Tomorrow I am attending the memorial and celebration of life for a dear mentor and friend, my counselor of almost five years. I’m collecting my thoughts and memories, trying to distill them into something concise and meaningful (in case I feel like sharing.) In doing so, I read through (and saved) our last online conversation, from last July. I asked him to read an essay I’d just finished—the most deeply personal thing I’ve written, to date. I did this, in the secret hope that he’d shred the piece, as he was an experienced writer with many published pieces. This would allow and justify my never showing it to anyone else, ever, despite my feeling very strongly—a nudge from God, clearly—that I should share it.
Boy, did that backfire.
He read it while we were sitting in chat. (Terrifying.) He made one (positive) remark, then went silent for possibly the longest minute in human history. And then he told me he liked it. He had no edits. It was “good just as it is.” (Uh… what?)
He talked about the imagery I used. He suggested I start a group blog, an online community, a ministry of sorts, for others with similar experiences. He offered to advise. He offered to serve as an editor. He encouraged me, thought the idea would be successful.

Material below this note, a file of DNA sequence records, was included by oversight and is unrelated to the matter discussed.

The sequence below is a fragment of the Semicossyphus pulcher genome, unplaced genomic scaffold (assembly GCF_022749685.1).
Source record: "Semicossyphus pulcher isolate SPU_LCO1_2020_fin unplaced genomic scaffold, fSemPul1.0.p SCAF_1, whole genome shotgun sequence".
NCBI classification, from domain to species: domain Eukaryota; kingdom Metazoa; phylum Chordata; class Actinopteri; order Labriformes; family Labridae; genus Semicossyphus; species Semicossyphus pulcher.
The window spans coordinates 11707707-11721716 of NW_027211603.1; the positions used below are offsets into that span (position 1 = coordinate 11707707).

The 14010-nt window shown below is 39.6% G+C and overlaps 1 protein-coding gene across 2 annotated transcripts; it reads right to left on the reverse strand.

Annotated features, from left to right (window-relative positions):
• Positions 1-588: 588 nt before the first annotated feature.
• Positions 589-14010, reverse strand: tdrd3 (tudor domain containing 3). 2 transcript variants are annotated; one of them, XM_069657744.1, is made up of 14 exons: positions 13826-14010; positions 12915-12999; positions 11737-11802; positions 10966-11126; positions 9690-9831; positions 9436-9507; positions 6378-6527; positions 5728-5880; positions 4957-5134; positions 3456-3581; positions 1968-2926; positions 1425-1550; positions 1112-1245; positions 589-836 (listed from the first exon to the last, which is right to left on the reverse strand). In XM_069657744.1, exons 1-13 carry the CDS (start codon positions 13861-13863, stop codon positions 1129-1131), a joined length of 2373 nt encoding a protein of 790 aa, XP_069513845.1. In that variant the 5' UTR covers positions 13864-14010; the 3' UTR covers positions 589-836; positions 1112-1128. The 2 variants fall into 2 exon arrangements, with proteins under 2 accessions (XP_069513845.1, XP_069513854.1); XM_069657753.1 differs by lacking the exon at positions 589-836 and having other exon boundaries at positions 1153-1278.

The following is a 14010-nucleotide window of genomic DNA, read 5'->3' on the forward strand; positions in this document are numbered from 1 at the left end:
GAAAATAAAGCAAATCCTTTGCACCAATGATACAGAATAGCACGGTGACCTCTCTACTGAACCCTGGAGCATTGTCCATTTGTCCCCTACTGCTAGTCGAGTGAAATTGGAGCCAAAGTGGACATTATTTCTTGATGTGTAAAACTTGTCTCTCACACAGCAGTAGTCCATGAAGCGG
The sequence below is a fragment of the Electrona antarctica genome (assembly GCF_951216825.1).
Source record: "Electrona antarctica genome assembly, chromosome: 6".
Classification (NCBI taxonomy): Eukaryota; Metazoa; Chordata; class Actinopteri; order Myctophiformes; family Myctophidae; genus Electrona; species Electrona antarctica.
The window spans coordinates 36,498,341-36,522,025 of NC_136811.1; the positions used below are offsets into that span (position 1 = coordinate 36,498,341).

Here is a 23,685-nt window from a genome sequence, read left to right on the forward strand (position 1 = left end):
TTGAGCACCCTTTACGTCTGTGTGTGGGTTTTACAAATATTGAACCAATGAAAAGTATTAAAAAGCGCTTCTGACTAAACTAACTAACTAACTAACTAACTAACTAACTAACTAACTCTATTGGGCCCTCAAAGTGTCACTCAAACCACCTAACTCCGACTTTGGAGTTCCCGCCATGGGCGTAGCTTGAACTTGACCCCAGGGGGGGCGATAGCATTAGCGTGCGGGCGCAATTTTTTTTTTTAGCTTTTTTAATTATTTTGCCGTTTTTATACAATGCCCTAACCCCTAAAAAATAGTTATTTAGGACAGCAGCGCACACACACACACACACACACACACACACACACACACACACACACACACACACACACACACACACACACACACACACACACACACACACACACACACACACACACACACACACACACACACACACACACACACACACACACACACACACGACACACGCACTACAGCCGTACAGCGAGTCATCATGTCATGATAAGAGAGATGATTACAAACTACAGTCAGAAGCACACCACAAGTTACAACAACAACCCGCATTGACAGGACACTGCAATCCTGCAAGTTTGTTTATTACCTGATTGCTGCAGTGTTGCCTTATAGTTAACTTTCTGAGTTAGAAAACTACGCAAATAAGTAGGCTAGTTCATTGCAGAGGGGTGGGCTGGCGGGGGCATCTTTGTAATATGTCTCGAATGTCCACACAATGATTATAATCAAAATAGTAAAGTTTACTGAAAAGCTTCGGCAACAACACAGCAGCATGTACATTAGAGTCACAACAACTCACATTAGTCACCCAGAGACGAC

I thanked him, sincerely. And then I did nothing about it.
Oh, I thought about his advice. I stumbled into a series of months that were incredibly challenging and stressful, and I didn’t feel I had time to pursue it. I couldn’t decide where to publish. I couldn’t find the right site name, the right domain. I was too busy with work. I had more immediate concerns. I meant to get back to it, any day now. Annnnnnnyyyyyyy day now….
And then, out of nowhere, on January 2nd, he passed away.
I, like many others, was blindsided by this. He leaves behind his wife of 33 years (also a dear friend), and three sons, two still in high school. He was a much beloved pastor of the first church I went to, and the congregation continues to grieve. He was only 56. He was the wisest man I know. And he was present, since day one, for my entire Christian walk. Until ten days ago.
For days I’ve been drifting through regrets. I wish I’d published that essay, months ago, like I meant to. I wish I’d talked to him recently, if only to hear his enthusiastic opinions on all the latest movies we both like. I wish I’d asked him what he thought of Star Wars: The Last Jedi. I’ve wished that probably 100 times. (So trivial and stupid, but why on earth didn’t I ask him? Because I was “busy”?)
And if I do mention any of this tomorrow, to anyone, I will close by saying what I’m about to tell you: whatever you’re not doing, do it. You know not the hour when that opportunity will expire. Tell your loved ones you love them. Have that long phone call, or that coffee date with a friend. Make the time. Don’t wait. Don’t procrastinate.
You may not get another chance.